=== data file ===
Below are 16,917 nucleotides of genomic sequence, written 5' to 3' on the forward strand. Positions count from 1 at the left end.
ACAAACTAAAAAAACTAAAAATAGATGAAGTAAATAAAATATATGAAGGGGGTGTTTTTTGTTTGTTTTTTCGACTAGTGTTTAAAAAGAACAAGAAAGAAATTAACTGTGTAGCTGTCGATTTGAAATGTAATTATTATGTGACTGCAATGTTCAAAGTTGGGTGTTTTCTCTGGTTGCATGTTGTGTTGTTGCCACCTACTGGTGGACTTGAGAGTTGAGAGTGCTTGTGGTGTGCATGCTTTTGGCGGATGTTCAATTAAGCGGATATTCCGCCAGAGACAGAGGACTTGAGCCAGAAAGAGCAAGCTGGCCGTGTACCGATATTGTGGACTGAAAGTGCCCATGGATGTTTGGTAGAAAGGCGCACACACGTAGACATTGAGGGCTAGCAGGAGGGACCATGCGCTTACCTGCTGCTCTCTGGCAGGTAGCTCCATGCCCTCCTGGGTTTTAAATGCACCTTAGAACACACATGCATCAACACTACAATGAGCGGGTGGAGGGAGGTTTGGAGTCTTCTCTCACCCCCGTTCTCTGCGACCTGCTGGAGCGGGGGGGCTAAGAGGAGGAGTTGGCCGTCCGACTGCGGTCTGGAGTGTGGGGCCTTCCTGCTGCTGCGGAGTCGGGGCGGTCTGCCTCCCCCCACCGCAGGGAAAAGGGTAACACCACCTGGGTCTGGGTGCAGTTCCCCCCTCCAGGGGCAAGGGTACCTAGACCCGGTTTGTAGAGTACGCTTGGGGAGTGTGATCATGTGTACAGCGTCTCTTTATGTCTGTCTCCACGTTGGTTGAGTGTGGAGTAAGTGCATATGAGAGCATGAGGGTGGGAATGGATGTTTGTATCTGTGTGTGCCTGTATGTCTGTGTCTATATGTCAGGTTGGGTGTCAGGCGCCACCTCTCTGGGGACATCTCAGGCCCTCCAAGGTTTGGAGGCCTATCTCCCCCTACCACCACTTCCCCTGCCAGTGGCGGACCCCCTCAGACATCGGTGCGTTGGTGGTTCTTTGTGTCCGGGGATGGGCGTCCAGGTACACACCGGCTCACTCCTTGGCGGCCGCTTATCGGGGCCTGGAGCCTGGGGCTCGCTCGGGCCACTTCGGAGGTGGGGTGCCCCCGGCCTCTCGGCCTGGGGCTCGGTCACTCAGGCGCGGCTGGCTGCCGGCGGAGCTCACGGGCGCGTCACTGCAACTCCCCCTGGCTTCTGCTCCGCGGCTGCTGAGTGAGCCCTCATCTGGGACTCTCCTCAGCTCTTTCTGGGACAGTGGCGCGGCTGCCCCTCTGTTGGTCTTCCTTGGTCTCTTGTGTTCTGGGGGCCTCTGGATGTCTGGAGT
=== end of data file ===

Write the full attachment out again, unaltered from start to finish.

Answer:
Below are 16,917 nucleotides of genomic sequence, written 5' to 3' on the forward strand. Positions count from 1 at the left end.
ACAAACTAAAAAAACTAAAAATAGATGAAGTAAATAAAATATATGAAGGGGGTGTTTTTTGTTTGTTTTTTCGACTAGTGTTTAAAAAGAACAAGAAAGAAATTAACTGTGTAGCTGTCGATTTGAAATGTAATTATTATGTGACTGCAATGTTCAAAGTTGGGTGTTTTCTCTGGTTGCATGTTGTGTTGTTGCCACCTACTGGTGGACTTGAGAGTTGAGAGTGCTTGTGGTGTGCATGCTTTTGGCGGATGTTCAATTAAGCGGATATTCCGCCAGAGACAGAGGACTTGAGCCAGAAAGAGCAAGCTGGCCGTGTACCGATATTGTGGACTGAAAGTGCCCATGGATGTTTGGTAGAAAGGCGCACACACGTAGACATTGAGGGCTAGCAGGAGGGACCATGCGCTTACCTGCTGCTCTCTGGCAGGTAGCTCCATGCCCTCCTGGGTTTTAAATGCACCTTAGAACACACATGCATCAACACTACAATGAGCGGGTGGAGGGAGGTTTGGAGTCTTCTCTCACCCCCGTTCTCTGCGACCTGCTGGAGCGGGGGGGCTAAGAGGAGGAGTTGGCCGTCCGACTGCGGTCTGGAGTGTGGGGCCTTCCTGCTGCTGCGGAGTCGGGGCGGTCTGCCTCCCCCCACCGCAGGGAAAAGGGTAACACCACCTGGGTCTGGGTGCAGTTCCCCCCTCCAGGGGCAAGGGTACCTAGACCCGGTTTGTAGAGTACGCTTGGGGAGTGTGATCATGTGTACAGCGTCTCTTTATGTCTGTCTCCACGTTGGTTGAGTGTGGAGTAAGTGCATATGAGAGCATGAGGGTGGGAATGGATGTTTGTATCTGTGTGTGCCTGTATGTCTGTGTCTATATGTCAGGTTGGGTGTCAGGCGCCACCTCTCTGGGGACATCTCAGGCCCTCCAAGGTTTGGAGGCCTATCTCCCCCTACCACCACTTCCCCTGCCAGTGGCGGACCCCCTCAGACATCGGTGCGTTGGTGGTTCTTTGTGTCCGGGGATGGGCGTCCAGGTACACACCGGCTCACTCCTTGGCGGCCGCTTATCGGGGCCTGGAGCCTGGGGCTCGCTCGGGCCACTTCGGAGGTGGGGTGCCCCCGGCCTCTCGGCCTGGGGCTCGGTCACTCAGGCGCGGCTGGCTGCCGGCGGAGCTCACGGGCGCGTCACTGCAACTCCCCCTGGCTTCTGCTCCGCGGCTGCTGAGTGAGCCCTCATCTGGGACTCTCCTCAGCTCTTTCTGGGACAGTGGCGCGGCTGCCCCTCTGTTGGTCTTCCTTGGTCTCTTGTGTTCTGGGGGCCTCTGGATGTCTGGAGT